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Political Issues This forum is for discussing the political aspects of divorce: reform to divorce laws, men's rights, women's rights, injustices in the divorce system, etc.

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Old 06-20-2006, 05:38 PM
mom22galz mom22galz is offline
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Default The Unexpected Legacy of Divorce: A 25 Year Landmark Study

If anyone has read recent research books on divorce, I am interested in hearing your views. I've read Wallerstein myself, but not Hetherington...

Judith Wallerstein began studying 131 children of various ages as they experienced the divorce of their parents in the early 1970s and followed them over 25 years. Her conclusion, set forth in The Unexpected Legacy of Divorce: A 25 Year Landmark Study, was that divorce was a deeply painful experience for children. They endured more depression, greater learning difficulties, more aggression toward parents and teachers and were two to three times more likely to be referred for psychological help at school than their peers from intact families. And to her surprise, Wallerstein found divorce took its greatest toll years later, in early adulthood.

Then there's the somewhat opposing view offered by E. Mavis Hetherington’s book "For Better or For Worse: Divorce Reconsidered" which says that the negative impact of divorce on both children and parents has been exaggerated and that only about one-fifth of youngsters experience any long-term damage after their parents break up. One of the most comprehensive studies of divorce to date, the research will bring balm to the souls of parents who have chosen to end their marriages. After studying almost 1,400 families and more than 2,500 children. — some of them for three decades — her figures show that about 75% to 80% of children from divorced homes are "coping reasonably well and functioning in the normal range." Eventually they are able to adapt to their new lives. And about 70% of their parents are leading lives that range from "good enough" — the divorce was "like a speed bump in the road" — to "enhanced," living lives better than those they had before the divorce.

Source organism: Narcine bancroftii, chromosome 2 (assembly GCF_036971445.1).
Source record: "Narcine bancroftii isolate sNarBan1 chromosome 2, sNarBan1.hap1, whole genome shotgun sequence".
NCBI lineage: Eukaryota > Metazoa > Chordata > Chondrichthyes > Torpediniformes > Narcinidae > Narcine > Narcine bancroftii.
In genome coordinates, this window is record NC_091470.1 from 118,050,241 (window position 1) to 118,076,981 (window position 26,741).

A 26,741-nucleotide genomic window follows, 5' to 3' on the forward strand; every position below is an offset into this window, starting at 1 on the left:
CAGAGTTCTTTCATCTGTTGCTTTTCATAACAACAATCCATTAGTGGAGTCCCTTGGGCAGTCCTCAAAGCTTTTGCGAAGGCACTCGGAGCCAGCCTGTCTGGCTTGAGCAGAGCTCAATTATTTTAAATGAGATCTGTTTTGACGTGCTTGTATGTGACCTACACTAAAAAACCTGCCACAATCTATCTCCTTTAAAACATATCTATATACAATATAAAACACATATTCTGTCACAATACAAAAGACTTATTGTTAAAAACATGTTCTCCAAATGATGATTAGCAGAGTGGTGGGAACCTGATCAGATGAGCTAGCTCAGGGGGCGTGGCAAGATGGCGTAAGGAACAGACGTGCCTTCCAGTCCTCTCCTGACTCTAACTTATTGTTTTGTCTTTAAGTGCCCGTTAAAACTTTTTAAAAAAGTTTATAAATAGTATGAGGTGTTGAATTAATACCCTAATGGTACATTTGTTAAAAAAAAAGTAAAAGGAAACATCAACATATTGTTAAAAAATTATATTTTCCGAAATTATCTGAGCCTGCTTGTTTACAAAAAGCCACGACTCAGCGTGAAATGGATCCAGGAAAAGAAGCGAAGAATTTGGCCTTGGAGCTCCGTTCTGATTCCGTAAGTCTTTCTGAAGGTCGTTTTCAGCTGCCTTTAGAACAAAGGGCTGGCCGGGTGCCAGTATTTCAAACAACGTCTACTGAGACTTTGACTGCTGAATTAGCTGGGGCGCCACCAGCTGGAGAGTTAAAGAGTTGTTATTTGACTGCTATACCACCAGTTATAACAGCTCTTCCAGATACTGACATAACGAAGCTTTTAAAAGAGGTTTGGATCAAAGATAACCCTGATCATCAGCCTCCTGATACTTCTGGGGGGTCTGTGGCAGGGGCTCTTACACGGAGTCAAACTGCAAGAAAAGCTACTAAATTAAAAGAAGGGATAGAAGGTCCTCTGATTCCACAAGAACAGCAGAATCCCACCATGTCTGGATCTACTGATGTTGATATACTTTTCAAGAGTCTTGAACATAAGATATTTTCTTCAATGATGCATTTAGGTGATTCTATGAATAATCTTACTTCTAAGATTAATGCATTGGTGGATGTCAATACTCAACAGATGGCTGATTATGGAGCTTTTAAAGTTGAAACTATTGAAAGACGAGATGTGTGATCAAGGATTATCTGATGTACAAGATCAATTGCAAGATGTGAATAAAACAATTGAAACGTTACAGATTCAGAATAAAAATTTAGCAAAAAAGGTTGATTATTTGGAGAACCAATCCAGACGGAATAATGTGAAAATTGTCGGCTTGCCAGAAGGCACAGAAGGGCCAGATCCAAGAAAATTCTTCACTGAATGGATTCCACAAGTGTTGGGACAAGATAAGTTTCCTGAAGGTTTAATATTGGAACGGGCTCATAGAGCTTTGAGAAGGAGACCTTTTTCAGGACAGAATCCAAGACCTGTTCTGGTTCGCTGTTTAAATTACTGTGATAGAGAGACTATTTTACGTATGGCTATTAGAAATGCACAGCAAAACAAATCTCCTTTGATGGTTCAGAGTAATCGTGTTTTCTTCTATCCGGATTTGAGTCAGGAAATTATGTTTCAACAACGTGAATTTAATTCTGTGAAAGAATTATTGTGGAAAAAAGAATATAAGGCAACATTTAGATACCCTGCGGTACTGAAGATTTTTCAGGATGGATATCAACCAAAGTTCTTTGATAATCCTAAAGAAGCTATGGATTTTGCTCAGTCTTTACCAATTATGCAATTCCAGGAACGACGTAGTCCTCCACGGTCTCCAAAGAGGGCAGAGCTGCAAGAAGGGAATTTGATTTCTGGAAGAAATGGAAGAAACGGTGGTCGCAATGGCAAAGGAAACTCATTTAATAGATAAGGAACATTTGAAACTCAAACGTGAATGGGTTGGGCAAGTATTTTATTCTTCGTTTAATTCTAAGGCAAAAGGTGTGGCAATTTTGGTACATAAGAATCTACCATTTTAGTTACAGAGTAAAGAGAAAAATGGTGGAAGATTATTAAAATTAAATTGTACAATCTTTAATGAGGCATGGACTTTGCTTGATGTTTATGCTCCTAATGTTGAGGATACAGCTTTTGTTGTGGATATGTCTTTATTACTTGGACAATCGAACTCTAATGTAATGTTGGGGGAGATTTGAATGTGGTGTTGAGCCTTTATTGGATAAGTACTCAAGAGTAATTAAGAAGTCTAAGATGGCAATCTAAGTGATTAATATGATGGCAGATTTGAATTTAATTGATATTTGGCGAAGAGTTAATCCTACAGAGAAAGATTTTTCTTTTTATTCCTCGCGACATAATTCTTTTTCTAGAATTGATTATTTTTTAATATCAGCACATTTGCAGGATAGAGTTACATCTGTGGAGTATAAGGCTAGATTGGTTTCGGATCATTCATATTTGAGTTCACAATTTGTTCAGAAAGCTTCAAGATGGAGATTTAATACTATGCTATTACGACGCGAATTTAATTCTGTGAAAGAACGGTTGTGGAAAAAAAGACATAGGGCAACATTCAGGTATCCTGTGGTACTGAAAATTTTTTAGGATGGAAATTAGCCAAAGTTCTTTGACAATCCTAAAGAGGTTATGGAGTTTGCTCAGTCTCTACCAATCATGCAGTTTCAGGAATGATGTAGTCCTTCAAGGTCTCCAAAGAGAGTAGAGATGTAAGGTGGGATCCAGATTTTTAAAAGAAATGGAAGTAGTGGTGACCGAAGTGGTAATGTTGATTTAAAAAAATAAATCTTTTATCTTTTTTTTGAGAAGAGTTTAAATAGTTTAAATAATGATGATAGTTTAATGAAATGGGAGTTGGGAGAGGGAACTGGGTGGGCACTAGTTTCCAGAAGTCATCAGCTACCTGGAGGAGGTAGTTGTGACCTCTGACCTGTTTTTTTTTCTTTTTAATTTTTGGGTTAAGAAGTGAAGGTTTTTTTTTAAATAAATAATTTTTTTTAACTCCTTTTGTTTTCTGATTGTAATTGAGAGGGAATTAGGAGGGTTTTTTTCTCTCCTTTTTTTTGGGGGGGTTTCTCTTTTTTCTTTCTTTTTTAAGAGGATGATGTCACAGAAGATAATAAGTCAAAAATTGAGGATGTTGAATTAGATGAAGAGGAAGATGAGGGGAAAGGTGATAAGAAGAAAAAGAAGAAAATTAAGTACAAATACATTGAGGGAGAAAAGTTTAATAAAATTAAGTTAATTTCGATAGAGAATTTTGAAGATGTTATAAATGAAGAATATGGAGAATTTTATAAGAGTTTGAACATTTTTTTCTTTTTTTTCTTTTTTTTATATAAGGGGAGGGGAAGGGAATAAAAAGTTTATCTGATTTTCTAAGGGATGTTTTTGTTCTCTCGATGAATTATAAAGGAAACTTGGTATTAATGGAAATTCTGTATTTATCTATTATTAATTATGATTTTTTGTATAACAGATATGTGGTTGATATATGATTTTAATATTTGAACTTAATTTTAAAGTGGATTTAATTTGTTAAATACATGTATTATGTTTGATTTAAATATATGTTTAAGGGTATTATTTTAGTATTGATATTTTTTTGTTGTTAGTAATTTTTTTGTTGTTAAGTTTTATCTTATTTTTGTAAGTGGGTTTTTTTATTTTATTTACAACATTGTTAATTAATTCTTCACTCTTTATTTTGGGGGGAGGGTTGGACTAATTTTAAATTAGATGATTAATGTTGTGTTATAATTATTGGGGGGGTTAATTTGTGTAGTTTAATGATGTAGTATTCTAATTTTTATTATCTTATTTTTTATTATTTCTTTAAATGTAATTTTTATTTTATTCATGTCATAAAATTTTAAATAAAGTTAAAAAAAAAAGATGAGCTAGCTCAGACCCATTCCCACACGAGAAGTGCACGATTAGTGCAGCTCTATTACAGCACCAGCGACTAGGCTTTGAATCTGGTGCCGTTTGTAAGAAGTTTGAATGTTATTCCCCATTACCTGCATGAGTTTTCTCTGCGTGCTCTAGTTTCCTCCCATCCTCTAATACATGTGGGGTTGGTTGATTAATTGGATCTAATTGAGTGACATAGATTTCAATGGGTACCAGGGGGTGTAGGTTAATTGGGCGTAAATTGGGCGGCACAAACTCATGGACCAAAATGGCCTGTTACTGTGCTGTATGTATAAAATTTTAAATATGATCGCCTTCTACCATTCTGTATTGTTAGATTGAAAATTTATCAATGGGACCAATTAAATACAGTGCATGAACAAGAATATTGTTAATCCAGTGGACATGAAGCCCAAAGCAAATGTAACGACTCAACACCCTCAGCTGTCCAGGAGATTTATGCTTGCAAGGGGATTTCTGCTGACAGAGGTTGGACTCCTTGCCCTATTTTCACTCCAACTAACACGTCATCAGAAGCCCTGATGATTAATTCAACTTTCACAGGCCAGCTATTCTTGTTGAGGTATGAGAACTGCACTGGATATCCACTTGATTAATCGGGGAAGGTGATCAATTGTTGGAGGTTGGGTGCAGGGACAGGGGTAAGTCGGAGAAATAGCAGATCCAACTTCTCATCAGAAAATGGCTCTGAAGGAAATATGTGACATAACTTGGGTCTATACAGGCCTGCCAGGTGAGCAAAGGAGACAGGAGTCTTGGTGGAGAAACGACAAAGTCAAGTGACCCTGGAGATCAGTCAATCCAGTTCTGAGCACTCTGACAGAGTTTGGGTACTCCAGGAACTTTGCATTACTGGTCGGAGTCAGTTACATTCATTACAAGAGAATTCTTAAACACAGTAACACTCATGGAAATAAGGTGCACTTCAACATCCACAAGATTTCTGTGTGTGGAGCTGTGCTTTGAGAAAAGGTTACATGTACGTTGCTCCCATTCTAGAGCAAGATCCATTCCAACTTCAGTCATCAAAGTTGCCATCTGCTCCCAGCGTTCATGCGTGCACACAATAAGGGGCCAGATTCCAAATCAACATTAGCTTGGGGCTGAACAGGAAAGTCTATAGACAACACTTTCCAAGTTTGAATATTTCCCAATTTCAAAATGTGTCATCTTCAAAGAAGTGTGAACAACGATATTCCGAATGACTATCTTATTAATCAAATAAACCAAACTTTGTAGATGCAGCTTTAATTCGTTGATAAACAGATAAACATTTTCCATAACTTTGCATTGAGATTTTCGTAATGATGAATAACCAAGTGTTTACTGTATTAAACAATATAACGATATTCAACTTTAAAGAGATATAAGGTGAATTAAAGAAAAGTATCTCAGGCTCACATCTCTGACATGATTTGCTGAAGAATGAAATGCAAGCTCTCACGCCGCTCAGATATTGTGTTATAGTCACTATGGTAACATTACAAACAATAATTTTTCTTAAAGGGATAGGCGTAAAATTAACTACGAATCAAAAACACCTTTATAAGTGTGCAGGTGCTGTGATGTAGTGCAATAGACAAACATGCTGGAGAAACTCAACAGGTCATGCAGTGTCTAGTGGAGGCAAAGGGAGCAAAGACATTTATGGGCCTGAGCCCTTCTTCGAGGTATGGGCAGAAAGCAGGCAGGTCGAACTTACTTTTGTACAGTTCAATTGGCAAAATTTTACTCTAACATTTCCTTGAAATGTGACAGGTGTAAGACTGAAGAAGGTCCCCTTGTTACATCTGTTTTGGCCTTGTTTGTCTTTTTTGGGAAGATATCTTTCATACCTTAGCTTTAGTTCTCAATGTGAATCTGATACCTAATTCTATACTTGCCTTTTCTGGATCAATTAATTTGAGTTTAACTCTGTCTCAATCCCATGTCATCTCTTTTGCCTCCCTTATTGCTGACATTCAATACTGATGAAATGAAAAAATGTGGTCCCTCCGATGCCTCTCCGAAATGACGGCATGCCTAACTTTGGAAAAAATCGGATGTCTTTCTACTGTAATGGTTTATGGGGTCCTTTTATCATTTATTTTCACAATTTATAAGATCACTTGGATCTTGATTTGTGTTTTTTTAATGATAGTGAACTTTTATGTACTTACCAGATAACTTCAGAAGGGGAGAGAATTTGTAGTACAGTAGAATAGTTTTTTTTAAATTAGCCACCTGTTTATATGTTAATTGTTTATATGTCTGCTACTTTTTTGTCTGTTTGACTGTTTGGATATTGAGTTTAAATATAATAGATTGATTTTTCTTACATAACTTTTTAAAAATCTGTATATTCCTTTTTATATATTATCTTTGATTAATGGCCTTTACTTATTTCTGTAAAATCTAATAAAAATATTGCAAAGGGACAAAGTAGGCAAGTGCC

Don't expect anyone here to have a definitive answer, just interested in your views on the issue...
Old 06-20-2006, 07:01 PM
logicalvelocity logicalvelocity is offline
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I have a tendency to learn towards Judith Wallerstein views.

Old 06-30-2006, 10:04 AM
Divorcemanagement Divorcemanagement is offline
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I have a tendancy to look at all studies with some degree of skepticism. The politics of divorce is a hot-button issue and for every study saying that divorce is bad, another one says that divorce isn't so bad. It's very likely that somewhere between the two extremes is the truth for the majority of children of divorce.

We also live in a culture where there is a new study or new set of statistics on a wide variety of issues every single day. I think that when people are inundated with stats, their eyes tend to glaze over - the same way that a judge's eyes might glaze over in motions court after hearing his/her fifteenth motion of the day on the same family law related issues.

As a mediator, I don't personally believe that it divorce can be blamed as the root of problems for children. It's the parents who ultimately must be regarded as being the source of the issues impacting children. A study that might grab my attention would be one that deals specifically with how parental conflict negatively impacts children.
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